Composed of standard looking battery-powered pen and rechargeable receiver module, the IRISNotes Executive aims to relieve some of the tedium of transcribing handwritten notes by converting your scribblings into useable text and drawings. IRISnotes Executive 1.0 Pen pal: IRISnotes Executive 1.0 Designed to work independently …
Alternatively, scan your regular handwritten notes, then OCR. No need for special pen, paper, or clip on thingy in the correct place.
Technology for technology's sake.
Java roots should not affect the GUI
Java's look and feel in Swing is skinnable and the default behaviour is to adopt the appearance of the platform its running on. Proper use of layouts also means the gui would cope with changes caused by user's default theme, font sizes and so on. A "normal" app really has no excuse for going off and doing its own thing.
IMO it's more likely the UI designer decided that the familiarity, predictable behaviour, and decades of experience that went into building the operating system's buttons and other controls weren't for this app. Instead they should all be tossed out for some stupid eye candy.
I don't understand. It seems to work fine. The only problems seem to be a button that you didn't like and the bamboo pattern in the UI. These seem to be very minor points.
What did this device mess up so badly that it deserves such a low score?
I could see a use for it, for capturing diagrams, but I have trouble reading my own handwriting, so I think the OCR side would be completely incapable of deciphering it.
I have no interest in this product whatsoever...
...but the product name is eyecatching when scanning the headlines on the front page. However, this is only because my brain keeps catching the word Snot in IRISnotes!
Paste into OneNote?
I'm trying to get hold of one that will paste vector handwriting into OneNote.. (Like this:http://pegatech.blogspot.com/2009/06/copying-notes-from-notetaker-into.html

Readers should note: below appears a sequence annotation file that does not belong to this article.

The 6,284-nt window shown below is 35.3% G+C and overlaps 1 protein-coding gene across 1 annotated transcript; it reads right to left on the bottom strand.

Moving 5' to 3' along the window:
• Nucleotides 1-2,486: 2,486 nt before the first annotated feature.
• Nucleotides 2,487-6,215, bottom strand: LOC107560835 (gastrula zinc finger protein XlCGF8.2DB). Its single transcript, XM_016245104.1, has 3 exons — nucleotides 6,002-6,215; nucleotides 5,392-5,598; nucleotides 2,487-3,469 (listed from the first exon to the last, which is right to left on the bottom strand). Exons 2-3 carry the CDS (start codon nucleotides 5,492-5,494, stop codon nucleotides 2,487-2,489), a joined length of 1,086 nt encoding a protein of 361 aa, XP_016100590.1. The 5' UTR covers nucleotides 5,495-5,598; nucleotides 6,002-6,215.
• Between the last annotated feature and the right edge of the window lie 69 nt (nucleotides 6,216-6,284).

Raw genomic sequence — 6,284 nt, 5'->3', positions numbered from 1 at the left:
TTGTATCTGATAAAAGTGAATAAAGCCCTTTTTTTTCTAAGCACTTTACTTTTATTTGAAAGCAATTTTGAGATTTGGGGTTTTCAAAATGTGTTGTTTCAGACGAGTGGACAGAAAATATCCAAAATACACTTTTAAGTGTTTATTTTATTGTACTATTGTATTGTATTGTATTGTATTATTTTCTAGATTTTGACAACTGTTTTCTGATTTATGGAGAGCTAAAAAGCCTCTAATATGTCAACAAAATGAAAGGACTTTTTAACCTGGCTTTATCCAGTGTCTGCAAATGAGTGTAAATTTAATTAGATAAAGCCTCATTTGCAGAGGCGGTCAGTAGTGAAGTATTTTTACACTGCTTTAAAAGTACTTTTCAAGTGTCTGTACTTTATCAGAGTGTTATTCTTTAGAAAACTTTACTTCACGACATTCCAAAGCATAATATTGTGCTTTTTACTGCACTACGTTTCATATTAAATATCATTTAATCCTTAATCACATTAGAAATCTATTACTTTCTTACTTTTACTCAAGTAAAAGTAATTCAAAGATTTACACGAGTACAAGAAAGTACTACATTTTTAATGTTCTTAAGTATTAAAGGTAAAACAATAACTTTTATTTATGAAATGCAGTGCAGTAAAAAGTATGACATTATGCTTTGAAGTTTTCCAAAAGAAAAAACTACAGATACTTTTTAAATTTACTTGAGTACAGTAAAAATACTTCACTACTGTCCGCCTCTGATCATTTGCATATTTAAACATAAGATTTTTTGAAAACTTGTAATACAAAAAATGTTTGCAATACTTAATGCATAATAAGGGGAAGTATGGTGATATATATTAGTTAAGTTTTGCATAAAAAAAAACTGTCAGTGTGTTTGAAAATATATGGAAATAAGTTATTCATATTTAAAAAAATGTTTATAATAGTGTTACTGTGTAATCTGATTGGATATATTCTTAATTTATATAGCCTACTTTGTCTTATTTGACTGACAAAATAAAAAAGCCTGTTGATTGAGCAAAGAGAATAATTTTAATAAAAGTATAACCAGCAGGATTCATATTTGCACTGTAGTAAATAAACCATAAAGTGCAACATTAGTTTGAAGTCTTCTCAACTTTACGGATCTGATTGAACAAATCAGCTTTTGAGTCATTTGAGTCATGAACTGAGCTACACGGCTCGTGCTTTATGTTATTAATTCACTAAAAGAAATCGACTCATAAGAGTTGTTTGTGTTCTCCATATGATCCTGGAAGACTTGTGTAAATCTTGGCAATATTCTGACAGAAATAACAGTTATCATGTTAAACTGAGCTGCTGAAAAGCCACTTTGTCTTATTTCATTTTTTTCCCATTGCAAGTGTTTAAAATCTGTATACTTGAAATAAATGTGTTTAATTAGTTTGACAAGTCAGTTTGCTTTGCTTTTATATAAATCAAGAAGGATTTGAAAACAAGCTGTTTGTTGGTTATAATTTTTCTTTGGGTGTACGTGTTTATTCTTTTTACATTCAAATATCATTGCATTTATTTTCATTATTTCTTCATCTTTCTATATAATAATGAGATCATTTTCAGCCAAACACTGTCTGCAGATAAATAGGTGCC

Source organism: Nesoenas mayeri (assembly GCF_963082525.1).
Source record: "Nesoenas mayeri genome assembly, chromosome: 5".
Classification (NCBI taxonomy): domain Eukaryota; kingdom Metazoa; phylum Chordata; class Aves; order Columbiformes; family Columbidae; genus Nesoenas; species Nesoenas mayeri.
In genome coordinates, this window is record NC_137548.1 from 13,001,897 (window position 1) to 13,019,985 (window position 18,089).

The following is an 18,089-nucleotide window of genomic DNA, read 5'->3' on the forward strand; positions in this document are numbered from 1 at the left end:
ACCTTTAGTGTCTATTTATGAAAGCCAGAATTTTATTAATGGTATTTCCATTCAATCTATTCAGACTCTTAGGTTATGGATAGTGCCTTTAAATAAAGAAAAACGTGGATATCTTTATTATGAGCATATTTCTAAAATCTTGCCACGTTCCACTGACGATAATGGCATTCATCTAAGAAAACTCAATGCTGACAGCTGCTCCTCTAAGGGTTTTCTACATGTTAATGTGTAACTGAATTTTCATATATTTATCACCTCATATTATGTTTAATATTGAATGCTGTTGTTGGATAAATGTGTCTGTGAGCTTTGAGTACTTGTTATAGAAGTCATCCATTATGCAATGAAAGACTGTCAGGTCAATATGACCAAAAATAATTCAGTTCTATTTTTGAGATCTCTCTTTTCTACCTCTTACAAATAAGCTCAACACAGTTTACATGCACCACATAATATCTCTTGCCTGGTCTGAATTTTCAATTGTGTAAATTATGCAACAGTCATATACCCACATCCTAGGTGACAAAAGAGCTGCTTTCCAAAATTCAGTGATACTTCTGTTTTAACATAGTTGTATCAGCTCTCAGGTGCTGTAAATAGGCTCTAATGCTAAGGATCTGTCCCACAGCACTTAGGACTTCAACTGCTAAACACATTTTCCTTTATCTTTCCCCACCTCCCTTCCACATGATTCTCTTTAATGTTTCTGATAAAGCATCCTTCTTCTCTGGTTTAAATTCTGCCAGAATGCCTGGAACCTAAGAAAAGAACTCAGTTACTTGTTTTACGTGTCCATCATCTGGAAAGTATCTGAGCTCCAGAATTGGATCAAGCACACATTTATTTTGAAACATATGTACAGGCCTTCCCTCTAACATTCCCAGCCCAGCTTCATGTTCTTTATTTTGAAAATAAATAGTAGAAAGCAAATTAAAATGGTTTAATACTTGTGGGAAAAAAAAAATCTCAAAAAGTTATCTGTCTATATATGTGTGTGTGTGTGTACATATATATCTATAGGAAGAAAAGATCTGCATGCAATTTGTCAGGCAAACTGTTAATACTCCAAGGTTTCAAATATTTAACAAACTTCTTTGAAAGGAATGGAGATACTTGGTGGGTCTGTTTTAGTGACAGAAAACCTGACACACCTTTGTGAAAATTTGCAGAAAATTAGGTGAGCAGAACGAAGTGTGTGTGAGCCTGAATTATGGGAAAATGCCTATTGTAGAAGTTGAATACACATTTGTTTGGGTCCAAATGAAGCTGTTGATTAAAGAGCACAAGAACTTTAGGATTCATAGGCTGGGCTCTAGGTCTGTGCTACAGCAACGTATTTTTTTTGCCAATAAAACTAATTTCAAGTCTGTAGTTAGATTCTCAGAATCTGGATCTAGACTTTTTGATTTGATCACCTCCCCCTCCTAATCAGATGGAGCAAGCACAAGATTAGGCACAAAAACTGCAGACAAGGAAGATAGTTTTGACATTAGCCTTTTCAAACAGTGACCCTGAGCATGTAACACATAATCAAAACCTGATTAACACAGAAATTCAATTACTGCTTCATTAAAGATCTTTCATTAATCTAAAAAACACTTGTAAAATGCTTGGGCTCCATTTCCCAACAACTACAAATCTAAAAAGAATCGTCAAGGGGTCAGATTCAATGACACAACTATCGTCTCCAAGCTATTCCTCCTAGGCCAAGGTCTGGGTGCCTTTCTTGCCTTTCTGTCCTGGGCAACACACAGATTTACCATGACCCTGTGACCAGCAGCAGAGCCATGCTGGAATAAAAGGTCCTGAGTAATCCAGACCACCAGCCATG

But they won't tell me where to buy in the UK..) Because then I could search my handwriting in OneNote, and not bother with OCR.. And have a portable solution for notetaking...
Great concept, but don't you believe that hype...
Over a decade ago I inherited the original IRIS pen line scanning device (connectable to the now elderly parallel port) from a disgruntled user who got fed up with the lack of support that seemed to plague the mother company.
On their behalf, I must confess that to this day I am still impressed with the general quality of the output generated; plus it had the ability to scan barcodes in a time there weren't many devices that could do it.
A few years ago, I again got offered the same kind of device on some festive ephemerid, but now in a USB attachable form.
Want my advice? Forget this!
They'll never update the driver software to correct the million 'paper cuts' it exhibits, that although negligible will merge to drive you up the walls in no time if you try to do some serious work with their product.
They'll also have the nerve to try and charge you for newer versions, which will be mere modern platform iterations of their old software. And they will never, ever provide even an auto-responder answer to any of your desperate emails. There are better holes to throw your money into...
Would Be Fun...
...to use as an artist's sketchpad, the advantage over a touch screen being an "original" to sell to collectors.
Because beer isn't free.
Not entirely sure what the attraction is in going back to handwriting. I can type far faster than I can write - even on an iPad. This seems a bit of a legacy device.
- Just TWO climate committee MPs contradict IPCC: The two with SCIENCE degrees
- 14 antivirus apps found to have security problems
- Feature Scotland's BIG question: Will independence cost me my broadband?
- Apple winks at parents: C'mon, get your kid a tweaked Macbook Pro
- FTC to mobile carriers: If you could stop text scammers being jerks that'd be just great